NIH Library Services Bioinformatics Analysis Tools and Databases

Analysis Tools and Databases

The NIH Library has secured licensing for a wide range of bioinformatics resources. The complete list and licensing information is below. The licenses are either floating (access is provided from any NIH computer) and/or static (access is provided from one of the NIH Library Bioinformatics Workstations). If you would like to recommend additional resources, please send your requests to Dr. Medha Bhagwat.

NIH Library Bioinformatics Workstations

The Bioinformatics Support Program provides three workstations to NIH staff that offer access to licensed and open source bioinformatics software programs. ​These workstations are dedicated to high high-throughput data analysis such as next generation sequence (NGS) data analysis or microarray data analysis.

Hardware Specifications

  • Workstation 1: Windows 7, 64-bit, 192 GB RAM, 8 cores, and 2 TB Storage
  • Workstation 2: Red Hat Linux 6, 64-bit, 512 GB RAM, 28 cores, and 24 TB Storage
  • Workstation 3: Windows 7, 64-bit, 64 GB RAM, 8 cores, and 2 TB Storage
​Loaded on each workstation is a link to the Bioinformatics Support Program portal, Cn3D, Cytoscape, and JMP. Other applications are unique to each workstation, see the descriptions below:

  • Workstation 1: BRB-ArrayTools, Cn3D, Cytoscape, JMP, Partek Genomics Suite, Partek Pathway
  • Workstation 2: CLC Biomedical Genomics Workbench, Cn3D, Cytoscape, JMP
  • Workstation 3: Cn3D, Cytoscape, DNASTAR - ArrayStar/QSEQ, Lasergene, SeqMan/NGen, GeneSpring, Genomatix Genome Analyzer, Golden Helix SNP and Variation Suite, JMP, Pathway Studio, Simmune, and VarSeq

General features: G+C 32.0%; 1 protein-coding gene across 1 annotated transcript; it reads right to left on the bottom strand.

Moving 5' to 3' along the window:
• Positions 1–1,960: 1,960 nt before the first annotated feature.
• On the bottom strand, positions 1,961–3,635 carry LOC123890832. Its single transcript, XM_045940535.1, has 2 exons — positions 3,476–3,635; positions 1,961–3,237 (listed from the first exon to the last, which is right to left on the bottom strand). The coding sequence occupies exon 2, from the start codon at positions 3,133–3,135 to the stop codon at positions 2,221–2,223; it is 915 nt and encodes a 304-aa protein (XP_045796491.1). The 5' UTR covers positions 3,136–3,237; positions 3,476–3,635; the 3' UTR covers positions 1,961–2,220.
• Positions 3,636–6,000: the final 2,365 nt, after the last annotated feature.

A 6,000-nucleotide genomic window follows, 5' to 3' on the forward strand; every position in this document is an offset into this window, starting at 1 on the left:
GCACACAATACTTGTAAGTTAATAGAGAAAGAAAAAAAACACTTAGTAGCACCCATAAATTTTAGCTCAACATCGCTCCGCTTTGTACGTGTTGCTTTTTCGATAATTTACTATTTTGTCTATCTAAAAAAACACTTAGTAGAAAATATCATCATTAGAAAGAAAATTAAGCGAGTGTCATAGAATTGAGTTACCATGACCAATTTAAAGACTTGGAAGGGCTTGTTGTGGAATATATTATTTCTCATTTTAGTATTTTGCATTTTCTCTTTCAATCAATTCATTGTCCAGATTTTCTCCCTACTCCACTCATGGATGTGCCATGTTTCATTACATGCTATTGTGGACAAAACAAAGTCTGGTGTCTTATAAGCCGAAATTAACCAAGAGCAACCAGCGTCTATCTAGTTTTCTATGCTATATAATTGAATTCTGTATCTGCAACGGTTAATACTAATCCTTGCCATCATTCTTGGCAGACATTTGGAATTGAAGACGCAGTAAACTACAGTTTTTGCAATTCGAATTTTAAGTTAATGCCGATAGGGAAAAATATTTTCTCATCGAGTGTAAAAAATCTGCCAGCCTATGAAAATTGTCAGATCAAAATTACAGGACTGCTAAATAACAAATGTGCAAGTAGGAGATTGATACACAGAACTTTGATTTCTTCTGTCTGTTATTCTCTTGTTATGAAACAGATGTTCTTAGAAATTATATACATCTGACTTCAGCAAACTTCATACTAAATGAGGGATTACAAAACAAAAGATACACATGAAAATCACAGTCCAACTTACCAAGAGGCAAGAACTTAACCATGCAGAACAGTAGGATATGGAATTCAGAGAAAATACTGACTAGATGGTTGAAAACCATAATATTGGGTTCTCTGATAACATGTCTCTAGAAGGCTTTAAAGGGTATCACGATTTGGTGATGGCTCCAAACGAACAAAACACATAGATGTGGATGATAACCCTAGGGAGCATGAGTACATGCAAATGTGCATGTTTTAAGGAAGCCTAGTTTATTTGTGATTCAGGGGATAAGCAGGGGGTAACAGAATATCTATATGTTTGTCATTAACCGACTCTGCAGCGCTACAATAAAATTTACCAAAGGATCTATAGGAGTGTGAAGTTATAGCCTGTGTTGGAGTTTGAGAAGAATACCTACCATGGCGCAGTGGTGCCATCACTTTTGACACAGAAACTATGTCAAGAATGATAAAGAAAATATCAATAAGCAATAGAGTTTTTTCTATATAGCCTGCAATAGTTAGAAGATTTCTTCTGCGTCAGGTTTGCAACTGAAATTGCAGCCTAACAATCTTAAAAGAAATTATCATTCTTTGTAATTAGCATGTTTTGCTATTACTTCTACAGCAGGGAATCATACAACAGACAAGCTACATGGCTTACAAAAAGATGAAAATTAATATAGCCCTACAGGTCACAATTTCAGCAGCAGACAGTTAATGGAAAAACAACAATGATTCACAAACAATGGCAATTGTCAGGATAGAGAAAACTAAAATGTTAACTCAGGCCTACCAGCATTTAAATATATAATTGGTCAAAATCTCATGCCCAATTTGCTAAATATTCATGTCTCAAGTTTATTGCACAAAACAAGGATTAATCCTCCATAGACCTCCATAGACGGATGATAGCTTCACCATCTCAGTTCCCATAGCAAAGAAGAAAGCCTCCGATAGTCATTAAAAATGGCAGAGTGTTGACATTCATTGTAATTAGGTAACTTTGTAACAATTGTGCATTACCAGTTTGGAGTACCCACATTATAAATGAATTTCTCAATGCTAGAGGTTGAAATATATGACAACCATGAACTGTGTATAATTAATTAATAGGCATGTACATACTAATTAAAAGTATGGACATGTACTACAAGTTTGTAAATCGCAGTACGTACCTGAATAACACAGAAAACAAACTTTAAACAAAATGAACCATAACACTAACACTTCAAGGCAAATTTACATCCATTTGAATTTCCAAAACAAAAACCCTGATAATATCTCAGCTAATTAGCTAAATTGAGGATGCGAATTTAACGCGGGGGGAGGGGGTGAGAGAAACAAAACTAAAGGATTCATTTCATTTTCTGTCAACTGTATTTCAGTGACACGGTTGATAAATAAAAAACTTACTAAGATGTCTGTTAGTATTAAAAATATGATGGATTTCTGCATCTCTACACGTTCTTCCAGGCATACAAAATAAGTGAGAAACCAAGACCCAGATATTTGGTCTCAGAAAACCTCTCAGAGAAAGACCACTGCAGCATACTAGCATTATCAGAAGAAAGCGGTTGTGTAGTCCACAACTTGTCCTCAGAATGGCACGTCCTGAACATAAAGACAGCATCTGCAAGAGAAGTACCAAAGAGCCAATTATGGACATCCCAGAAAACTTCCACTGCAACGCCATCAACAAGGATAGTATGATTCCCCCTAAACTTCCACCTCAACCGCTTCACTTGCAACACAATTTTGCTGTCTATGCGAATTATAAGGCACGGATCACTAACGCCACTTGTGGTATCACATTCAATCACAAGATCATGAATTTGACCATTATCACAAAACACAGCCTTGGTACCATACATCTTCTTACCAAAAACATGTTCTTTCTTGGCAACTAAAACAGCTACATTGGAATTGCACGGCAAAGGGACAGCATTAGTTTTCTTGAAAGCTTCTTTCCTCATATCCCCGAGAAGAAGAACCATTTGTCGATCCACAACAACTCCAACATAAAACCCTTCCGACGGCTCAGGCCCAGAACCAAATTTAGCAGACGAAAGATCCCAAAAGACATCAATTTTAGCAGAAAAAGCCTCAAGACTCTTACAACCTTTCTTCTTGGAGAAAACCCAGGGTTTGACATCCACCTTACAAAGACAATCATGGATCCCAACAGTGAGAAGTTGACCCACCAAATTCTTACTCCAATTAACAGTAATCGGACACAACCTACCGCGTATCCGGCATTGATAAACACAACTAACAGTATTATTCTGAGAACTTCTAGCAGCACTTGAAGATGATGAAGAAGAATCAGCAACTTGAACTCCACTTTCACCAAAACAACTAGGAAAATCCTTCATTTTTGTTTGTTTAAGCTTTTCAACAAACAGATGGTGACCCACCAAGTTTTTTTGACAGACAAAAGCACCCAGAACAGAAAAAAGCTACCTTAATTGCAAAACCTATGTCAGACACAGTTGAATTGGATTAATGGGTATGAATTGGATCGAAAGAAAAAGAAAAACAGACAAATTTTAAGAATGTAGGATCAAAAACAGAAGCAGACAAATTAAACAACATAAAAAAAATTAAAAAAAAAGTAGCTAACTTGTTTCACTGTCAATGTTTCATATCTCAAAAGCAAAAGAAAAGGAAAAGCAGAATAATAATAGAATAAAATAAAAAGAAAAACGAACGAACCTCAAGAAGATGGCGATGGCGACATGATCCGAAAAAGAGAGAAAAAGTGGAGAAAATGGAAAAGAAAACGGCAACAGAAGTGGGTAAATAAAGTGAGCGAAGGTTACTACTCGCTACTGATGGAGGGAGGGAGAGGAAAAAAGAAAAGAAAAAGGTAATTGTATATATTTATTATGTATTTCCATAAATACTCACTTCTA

Workstation Reservations

The workstations are located in the main Reading Room on the first floor of the Library (in Building 10). To reserve a workstation, please use our online reservation service, call the NIH Library at 301.496.1080, or visit the Information Desk.

Licensed Resources

NOTE: Access to these resources are for NIH staff only.

ArrayStar QSeq (1 static license available on Workstation 3)
ArrayStar is software from DNASTAR for analyzing gene expression data. It also provides visualization tools and gene ontology integration. The library's license includes QSeq with ArrayStar for RNA-Seq, ChIP-Seq and miRNA analysis.

Access requires a user account.

CLC Biomedical Genomics Workbench (1 static license available on Workstation 2)
CLC Biomedical Genomics Workbench is software for analyzing and visualizing next generation sequencing data. Its functionality includes de novo assembly of Sanger, 454, Illumina Genome Analyzer and SOLiD data and also de novo assembly from a combination of these platforms. Additionally, it provides contig reports, read mapping, SNP, and DIP detection.

GeneSpring (2 floating licenses; 1 static license available on Workstation 3)

The uses of GeneSpring include visualization and analysis of expression data and genomic structural variation data. Statistical analysis and gene annotation updates are also provided. Examples of expression data are one and two color microarray data, quantitative real time PCR, and serial analysis of gene expression (SAGE) data. An example of genomic structural variation data is copy number data.

Access requires a user account. Sign up on the GeneSpring registration page. If you do not get a response within two business days, please contact Dr. Medha Bhagwat, Bioinformatics Support Program Coordinator at the NIH Library.

Genomatix Genome Analyzer (1 static license available on Workstation 3)
Genomatix Genome Analyzer accepts aligned reads from next generation sequencing experiments: ChIP, RNA, DNA, methylation, and small RNA. It provides visualization and interpretation, including generating and evaluating networks and pathways; performing extended literature searches, and sequence analyses and extraction.

Access is via Workstation 3 which can be reserved online: http://nihlibrary.libcal.com/booking/bioinfo_workstations

Golden Helix SNP and Variation Suite (1 static license available on Workstation 3)